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5

Considering that you are running Windows 10 and the last version of Wubi said that it does not support anything higher than 7, I would say that it could be dangerous to install Ubuntu this way. But hey, as long as you back everything up on your Windows partition and are willing to reinstall it all from scratch, I'd say give it a try! Sometimes the best way ...


3

Fast Googling suggests: Windows: chkdisk -f driveletter Linux: sudo ntfsfix /dev/sdb2


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If you don't mind to reinstall, I propose to reinstall instead of dealing with Gparted and all those partitions. Boot into Ubuntu Installation media. This can be either CD or USB stick. Start the installation. Proceed to Step 4 and choose "Something else": You will see your disk as /dev/sda Click "New Partition Table..." You will see that you have free ...


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Simple: There is none ;-) Dual-Booting just means that you will on bootup (after powerbutton is prssed and BIOS showed POST messages) be NOT greeted by thw Operating System as you have two installed. Instead you will be given the option to chose which one to start (Actually you can even dual-boot without that chosing-screen but let's ignore that for a ...


2

What you are seeing is a little misleading, because most of those lines aren't real partitions. The line with filesystem udev is a virtual filesystem that does not exist on disk, and just represents some data in memory. Lines with filesystem tmpfs are virtual filesystems that exist only in memory, or swapped to the existing swap partition. They are not ...


1

In principle (without actually seeing your partition layout) you should be able to simply extend the Ubuntu partition using the unallocated space. This process ought to be perfectly safe. However, in real life, nothing is guaranteed. Why not use disk imaging software (e.g. Macrium Reflect Free Edition for Windows, Clonezilla for Linux) to make a backup of ...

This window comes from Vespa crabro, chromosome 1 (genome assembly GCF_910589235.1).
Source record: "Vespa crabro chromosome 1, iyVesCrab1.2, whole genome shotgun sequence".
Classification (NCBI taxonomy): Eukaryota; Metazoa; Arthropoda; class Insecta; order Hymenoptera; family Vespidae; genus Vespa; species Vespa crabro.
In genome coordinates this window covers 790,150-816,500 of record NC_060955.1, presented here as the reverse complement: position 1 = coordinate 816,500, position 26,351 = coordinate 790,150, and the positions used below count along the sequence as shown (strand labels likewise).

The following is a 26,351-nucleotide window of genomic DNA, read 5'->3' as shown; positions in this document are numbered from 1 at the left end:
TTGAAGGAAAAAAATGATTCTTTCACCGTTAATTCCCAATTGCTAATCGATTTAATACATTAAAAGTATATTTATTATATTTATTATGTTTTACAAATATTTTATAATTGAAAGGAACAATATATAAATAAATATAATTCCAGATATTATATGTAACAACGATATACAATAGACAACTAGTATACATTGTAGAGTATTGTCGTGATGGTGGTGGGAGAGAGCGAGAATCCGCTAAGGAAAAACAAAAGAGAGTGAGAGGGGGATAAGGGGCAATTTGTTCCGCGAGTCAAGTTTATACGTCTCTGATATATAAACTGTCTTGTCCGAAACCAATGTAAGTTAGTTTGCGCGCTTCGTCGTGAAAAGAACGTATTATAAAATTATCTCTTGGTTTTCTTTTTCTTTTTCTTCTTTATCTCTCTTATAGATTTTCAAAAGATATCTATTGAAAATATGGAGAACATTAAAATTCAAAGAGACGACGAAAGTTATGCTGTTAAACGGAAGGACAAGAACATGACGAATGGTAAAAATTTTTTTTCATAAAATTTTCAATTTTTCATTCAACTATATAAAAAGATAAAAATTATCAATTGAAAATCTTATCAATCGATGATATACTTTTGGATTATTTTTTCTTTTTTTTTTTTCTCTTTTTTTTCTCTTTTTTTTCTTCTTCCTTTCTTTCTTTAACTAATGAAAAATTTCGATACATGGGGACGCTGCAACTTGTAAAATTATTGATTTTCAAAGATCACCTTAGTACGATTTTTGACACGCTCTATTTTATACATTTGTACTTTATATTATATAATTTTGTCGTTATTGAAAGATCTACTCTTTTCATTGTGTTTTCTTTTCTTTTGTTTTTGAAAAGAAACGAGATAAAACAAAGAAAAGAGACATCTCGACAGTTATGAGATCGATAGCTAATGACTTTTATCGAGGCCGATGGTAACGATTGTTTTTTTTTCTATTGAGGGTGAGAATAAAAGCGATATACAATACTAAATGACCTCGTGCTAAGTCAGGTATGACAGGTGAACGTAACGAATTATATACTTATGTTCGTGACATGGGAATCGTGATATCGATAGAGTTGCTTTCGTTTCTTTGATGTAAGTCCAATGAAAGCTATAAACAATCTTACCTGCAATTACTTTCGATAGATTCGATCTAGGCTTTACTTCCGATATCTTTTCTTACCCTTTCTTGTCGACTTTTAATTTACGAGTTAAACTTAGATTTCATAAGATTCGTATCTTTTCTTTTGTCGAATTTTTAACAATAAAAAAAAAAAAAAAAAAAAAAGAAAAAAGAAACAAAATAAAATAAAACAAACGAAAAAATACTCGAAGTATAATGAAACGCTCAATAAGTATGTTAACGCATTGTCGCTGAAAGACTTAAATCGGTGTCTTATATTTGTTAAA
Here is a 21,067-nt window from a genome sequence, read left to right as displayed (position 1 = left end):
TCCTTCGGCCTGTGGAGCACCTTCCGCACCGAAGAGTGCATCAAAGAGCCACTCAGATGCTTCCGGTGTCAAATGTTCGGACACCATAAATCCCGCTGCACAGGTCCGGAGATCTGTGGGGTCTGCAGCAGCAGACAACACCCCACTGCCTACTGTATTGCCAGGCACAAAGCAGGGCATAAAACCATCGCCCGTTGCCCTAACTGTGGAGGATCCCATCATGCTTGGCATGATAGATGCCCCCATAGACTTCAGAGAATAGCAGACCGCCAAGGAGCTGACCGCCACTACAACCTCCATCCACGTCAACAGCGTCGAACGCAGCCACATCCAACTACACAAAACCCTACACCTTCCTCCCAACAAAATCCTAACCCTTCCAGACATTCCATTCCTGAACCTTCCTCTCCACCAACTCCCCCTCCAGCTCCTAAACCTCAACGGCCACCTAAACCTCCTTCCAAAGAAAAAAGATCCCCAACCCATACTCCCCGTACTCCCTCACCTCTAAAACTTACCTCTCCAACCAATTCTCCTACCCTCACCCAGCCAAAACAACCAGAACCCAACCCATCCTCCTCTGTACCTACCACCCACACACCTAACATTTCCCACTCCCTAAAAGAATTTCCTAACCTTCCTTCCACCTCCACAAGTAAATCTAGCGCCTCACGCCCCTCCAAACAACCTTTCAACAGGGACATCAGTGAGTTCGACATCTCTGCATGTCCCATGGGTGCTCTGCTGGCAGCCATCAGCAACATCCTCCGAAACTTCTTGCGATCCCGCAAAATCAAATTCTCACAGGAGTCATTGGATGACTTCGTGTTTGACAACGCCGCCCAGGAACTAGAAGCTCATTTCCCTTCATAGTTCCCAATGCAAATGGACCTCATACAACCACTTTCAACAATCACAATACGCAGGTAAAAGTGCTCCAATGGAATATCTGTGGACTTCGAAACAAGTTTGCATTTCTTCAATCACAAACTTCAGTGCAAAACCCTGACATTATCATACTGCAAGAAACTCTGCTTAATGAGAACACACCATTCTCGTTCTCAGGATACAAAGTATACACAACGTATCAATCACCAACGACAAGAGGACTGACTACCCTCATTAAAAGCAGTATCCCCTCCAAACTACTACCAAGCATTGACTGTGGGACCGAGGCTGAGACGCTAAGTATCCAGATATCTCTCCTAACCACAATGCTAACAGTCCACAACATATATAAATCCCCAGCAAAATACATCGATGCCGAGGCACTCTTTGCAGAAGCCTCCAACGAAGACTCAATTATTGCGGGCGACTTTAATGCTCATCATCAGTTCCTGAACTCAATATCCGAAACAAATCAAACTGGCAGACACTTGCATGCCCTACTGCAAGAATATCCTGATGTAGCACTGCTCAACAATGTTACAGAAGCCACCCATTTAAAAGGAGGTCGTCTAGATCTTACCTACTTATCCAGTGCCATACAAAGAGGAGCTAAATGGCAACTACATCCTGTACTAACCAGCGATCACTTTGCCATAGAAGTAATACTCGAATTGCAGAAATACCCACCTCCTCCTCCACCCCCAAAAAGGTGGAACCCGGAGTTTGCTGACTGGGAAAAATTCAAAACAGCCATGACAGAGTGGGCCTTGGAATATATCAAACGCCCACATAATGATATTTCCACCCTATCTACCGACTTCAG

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First of all you need to boot from Ubuntu LiveCD to be able to move Ubuntu partitions. You see that now they are locked with "key" sign. After that you will be able to move all partitions. But do not mount them in Nautilus, otherwise they will be locked again. But you can unmount partitions using right-click in Gparted. But you may have trouble with ...


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Firstly, you can not work with mounted partitions. Since you are trying to modify the partition on which Ubuntu is installed, you can't do this from your installed OS as you cant unmount the partition. So what you have to do is: Create a live USB/CD and mood into Ubuntu Live In Gparted you start from the live environment, unmount the partition. If the ...


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Imho it's a feature, I always use it since it's faster (I don't have to move my fingers from the arrow keys to return). Though it's strange that it isn't mentioned in the manual, they only write about return...


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I will try to answer your question. Go to www.ubuntu.com and download the distribution of your choice. Save it to your computer. Now, Burn this download to a DVD. Put the DVD in to cd/dvd slot and restart your computer. You have just created a live dvd. I think what is happening is you cannot partition when you are using the operating system. A live dvd ...


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Answered by Terrance in comments of original poster. When installing Ubuntu along side of Windows or vice versa a bootloader, mainly Grub is installed. If after running updates you can no longer see your other operating systems try the following: You will want to run the following command: sudo update-grub This command will basically update the grub ...


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Since i cannot comment i will do it like this, Take a look at this: I can't get grub menu to show up during boot


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The main errors from your boot repair are: Invalid MBR Signature found. ERROR: asr: reading /dev/sda[Input/output error] So it looks like your SSD is broken. HDDs die a horrible death like cancer: slowly they get worse and worse, until they finally die whereas SSDs die a quick and painful death like a heart attack: they just die suddenly. You have just ...


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I am not really sure what you mean by "just bootup a portable linux drive". If what you want is: hard-copy your sda2 into a usb and then eventually boot from it, it is probably possible. What you can surely do is: dd your sda2 to a key (be careful with the dd command and see here) If you want to restore: dd it back to an appropriate sized partition Boot ...


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You can back up your personal files to an external disk with normal file-copying commands (cp in a Terminal or drag-and-drop with whatever file manager you like). That's normally adequate, unless you do heavy customization of system-wide settings (in /etc). In a worst-case scenario, you'd re-install Ubuntu and then copy your personal files back. Clonezilla ...



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